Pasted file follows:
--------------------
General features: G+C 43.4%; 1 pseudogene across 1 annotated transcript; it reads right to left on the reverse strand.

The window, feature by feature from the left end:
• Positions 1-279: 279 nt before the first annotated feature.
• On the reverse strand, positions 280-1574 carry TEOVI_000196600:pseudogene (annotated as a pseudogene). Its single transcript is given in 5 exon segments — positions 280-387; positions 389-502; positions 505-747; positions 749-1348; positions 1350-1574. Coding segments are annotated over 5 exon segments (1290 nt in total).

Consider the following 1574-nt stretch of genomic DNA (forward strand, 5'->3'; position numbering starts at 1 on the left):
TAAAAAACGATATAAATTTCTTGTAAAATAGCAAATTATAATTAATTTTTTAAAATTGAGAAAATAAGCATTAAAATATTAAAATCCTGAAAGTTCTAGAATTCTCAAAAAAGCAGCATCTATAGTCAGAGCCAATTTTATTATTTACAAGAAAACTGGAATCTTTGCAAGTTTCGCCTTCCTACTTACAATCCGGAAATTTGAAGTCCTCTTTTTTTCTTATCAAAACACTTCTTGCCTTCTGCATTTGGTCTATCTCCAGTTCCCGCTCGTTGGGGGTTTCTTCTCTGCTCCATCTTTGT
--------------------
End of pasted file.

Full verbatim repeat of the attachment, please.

General features: G+C 43.4%; 1 pseudogene across 1 annotated transcript; it reads right to left on the reverse strand.

The window, feature by feature from the left end:
• Positions 1-279: 279 nt before the first annotated feature.
• On the reverse strand, positions 280-1574 carry TEOVI_000196600:pseudogene (annotated as a pseudogene). Its single transcript is given in 5 exon segments — positions 280-387; positions 389-502; positions 505-747; positions 749-1348; positions 1350-1574. Coding segments are annotated over 5 exon segments (1290 nt in total).

Consider the following 1574-nt stretch of genomic DNA (forward strand, 5'->3'; position numbering starts at 1 on the left):
TAAAAAACGATATAAATTTCTTGTAAAATAGCAAATTATAATTAATTTTTTAAAATTGAGAAAATAAGCATTAAAATATTAAAATCCTGAAAGTTCTAGAATTCTCAAAAAAGCAGCATCTATAGTCAGAGCCAATTTTATTATTTACAAGAAAACTGGAATCTTTGCAAGTTTCGCCTTCCTACTTACAATCCGGAAATTTGAAGTCCTCTTTTTTTCTTATCAAAACACTTCTTGCCTTCTGCATTTGGTCTATCTCCAGTTCCCGCTCGTTGGGGGTTTCTTCTCTGCTCCATCTTTGT